my blogger stats says for example 15 thousand page views where as same date same time analytics says 7 thousand ! what does this mean ??? please tell buddy……

  11. Randy October 8, 2011 at 8:26 am #

    If anyone has any idea why Google Analytics and Blogger stats would be so different I’d love to know too. I have Blogger set to ignore page views. But Analytics will sometimes show only 800 page views when Blogger shows 2,400 in the same day.

    I’d understand if they were a bit off, but it’s often and usually by a factor of 2 or 3.

    Does anyone have any idea why Bloggers numbers are so much higher? Analytics so much lower?

  12. Jenny Gallegos November 24, 2011 at 11:55 pm #

    Im now using GA but the thing is, my GA account would say that one of my blog’s views is n/a.

  13. D.B. December 28, 2011 at 8:01 am #

    Hi, I’m from Chile. I’m planning to selling publicity spaces in my blog, but i don’t know which stats should I show to our sponsors. Of course blogger stats is the best in numbers, but is this real? because the difference wiht google analytics is too higher.

    • Steve Krause December 28, 2011 at 12:11 pm #

      Page Views is normally what advertisers are looking for (impressions).

      • D.B. December 30, 2011 at 7:17 am #

        Yes, and that is what blogger stats give you: page views. And the number is higher than page views from google analytics…

        • Steve Krause January 1, 2012 at 12:49 pm #

          Well…. The problem is spiders and admins of the blog. Some stats engines count spiders (search engines) and known spammers differently than other stats engines so no 2 stats reports will be the same.

          For the sake of consistency, my recommendation is to choose 1 stats engine and stick with it. I personally use Google Analytics since it’s linked with my Google Adsense and Adwords accounts however you should use whatever is best for you…

  14. D.B. December 30, 2011 at 7:16 am #

    Yes, and that is what blogger stats give you: page views. And the number is higher than page views from google analytics.

  15. Marc Poulin January 2, 2012 at 5:50 am #

    The hypothesis that Blogger Stats includes visits by spiders makes a lot of sense. That means that Blogger stats show page requests instead of page views. Google Analytics counts page views and determines this when JavaScript is executed. This never occurs with search engine spiders.

    If the hypothesis is true, then Blogger stats will always show higher numbers. If you are selling page views, Blogger Stats should not be used.

    PS: It would be nice if Google confirmed or denied this.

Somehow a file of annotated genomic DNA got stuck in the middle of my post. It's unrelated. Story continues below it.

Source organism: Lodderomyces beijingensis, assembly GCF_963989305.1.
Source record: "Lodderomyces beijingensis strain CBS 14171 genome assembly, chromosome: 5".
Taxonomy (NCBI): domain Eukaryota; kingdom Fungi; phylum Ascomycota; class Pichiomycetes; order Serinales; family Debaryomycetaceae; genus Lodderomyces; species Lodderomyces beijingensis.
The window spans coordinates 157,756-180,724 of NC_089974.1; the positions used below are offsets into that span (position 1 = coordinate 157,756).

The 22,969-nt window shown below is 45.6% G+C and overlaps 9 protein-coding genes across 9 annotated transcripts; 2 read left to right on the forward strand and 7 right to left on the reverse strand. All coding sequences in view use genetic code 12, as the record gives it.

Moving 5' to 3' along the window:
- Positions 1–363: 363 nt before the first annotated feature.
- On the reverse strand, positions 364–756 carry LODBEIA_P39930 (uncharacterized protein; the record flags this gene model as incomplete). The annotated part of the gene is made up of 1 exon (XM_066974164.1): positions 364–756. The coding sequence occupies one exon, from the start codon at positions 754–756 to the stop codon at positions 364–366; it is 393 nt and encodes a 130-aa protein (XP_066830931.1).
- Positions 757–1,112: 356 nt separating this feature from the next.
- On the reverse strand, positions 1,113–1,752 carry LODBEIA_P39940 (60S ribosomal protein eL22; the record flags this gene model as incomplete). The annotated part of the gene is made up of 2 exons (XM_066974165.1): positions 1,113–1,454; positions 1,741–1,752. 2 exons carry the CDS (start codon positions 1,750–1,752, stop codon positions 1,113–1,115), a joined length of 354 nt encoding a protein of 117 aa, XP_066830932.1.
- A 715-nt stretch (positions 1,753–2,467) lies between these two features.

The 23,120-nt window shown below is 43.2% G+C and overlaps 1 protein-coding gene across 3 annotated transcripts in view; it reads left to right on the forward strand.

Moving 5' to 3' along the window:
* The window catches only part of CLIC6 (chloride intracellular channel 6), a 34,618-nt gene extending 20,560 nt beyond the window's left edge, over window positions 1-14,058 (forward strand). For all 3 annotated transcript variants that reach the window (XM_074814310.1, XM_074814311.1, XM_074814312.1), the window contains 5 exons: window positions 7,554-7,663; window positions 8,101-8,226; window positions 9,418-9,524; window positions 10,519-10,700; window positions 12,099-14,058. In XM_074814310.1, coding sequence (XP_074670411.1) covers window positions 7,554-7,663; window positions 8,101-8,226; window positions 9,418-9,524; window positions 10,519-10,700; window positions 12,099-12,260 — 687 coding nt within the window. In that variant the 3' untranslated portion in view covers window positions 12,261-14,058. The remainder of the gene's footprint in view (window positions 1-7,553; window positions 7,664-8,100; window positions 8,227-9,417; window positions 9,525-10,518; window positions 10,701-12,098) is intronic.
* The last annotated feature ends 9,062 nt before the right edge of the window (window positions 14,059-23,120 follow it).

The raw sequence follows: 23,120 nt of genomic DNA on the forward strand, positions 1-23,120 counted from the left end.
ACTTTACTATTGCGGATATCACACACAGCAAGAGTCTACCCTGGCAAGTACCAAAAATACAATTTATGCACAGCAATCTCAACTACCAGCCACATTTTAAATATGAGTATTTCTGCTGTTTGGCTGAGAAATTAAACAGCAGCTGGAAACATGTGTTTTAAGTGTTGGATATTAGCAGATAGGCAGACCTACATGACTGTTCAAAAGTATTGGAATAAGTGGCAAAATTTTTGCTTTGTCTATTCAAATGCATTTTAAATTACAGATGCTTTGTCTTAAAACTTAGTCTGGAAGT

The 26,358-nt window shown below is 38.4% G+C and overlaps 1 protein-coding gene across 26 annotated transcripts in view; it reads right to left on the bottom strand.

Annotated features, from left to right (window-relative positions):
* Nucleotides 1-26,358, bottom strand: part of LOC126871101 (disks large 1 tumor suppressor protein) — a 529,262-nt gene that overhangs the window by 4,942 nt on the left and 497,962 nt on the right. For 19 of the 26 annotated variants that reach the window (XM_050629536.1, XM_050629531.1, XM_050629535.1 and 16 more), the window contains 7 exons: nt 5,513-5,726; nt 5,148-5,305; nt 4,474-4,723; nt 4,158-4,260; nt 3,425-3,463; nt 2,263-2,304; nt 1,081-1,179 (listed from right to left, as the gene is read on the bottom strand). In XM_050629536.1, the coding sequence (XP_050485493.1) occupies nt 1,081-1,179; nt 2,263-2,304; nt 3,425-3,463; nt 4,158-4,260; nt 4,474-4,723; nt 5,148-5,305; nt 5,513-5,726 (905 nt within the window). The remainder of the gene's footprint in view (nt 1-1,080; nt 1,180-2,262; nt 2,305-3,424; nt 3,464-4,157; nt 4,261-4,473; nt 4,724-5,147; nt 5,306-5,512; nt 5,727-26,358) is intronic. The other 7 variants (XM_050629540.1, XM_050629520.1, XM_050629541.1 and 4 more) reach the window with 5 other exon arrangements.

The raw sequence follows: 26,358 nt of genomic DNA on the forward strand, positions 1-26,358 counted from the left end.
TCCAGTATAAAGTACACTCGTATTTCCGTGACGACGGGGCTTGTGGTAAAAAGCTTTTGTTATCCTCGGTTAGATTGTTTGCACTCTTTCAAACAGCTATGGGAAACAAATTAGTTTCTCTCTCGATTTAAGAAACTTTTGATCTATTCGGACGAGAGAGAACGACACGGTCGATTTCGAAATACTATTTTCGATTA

16. heartlessgamer April 5, 2012 at 4:10 am #

    I’d have to agree with others here: Blogger stats are dramatically different than that provided by GA. For example, my Blogger stats continually show my new years 2012 post as my most visited page every month. Yet, GA shows only a handful of visits each month. The referrers on Blogger stats rarely, if ever, show up on GA… which is funny in its own right because my largest non-search referrer shows up in Blogger stats but shows 0 referrals via GA.

    Blogger stats really has me questioning the accuracy of either of Googles tools.

  17. GA Fan April 10, 2012 at 10:47 am #

    Google published a help article on the difference between stats and resulting pageviews. From what I understand if you enable Dynamic views each blog click counts as a page view, potentially resulting in massive differences in the blog status, which holds true Google analytics as well. RTFM.

    What bothers me the most is the loss of fidelity in historical data when using only the blog stats. I just assumed responsibility for our organization’s blog and the fist thing I did was discover how spotty the data gets over time. Needless to say I configured Google Analytics integration right away. However, this doesn’t help me at all when looking for anything from this day into history. If you don’t have accurate historical data, why bother.

    • heartlessgamer April 10, 2012 at 6:07 pm #

      Not that I doubt you GA Fan, but do you have a link to that article? Even with your case, I don’t see how one can have hundreds and thousands of referral visits from sites that the other one doesn’t have any from. Blogger stats just don’t feel right after having used GA for so long.

  18. Martin Allen June 3, 2012 at 4:03 am #

    I don’t understand Blogger stats at all. There is no correlation (and I haven’t as yet found any explanation) for the huge discrepancy between total page views and individual post views (eg, yesterday 177 page views, but 4 views of my post – yet I have had tweets and messages from 19 people who have read it – and they did read it because they have tried to answer a question I posed in it). At least I can understand Google Analytics.

  19. Ray Silva August 27, 2012 at 12:30 pm #

    Sorry, but all the supposed “explanations” don’t make any sense at all. If the “visits” to your blog were really from crawling bots, there would be no reason or explanation for particular posts getting significantly different visits than others. Also, I can verify that a google search on words in a particular post of mine finds my blog and post at or near the top of the results. Also, I have verified with people I know that visit my blog. The Blogger stats may not be super accurate, but Google analytics wildly under-reports.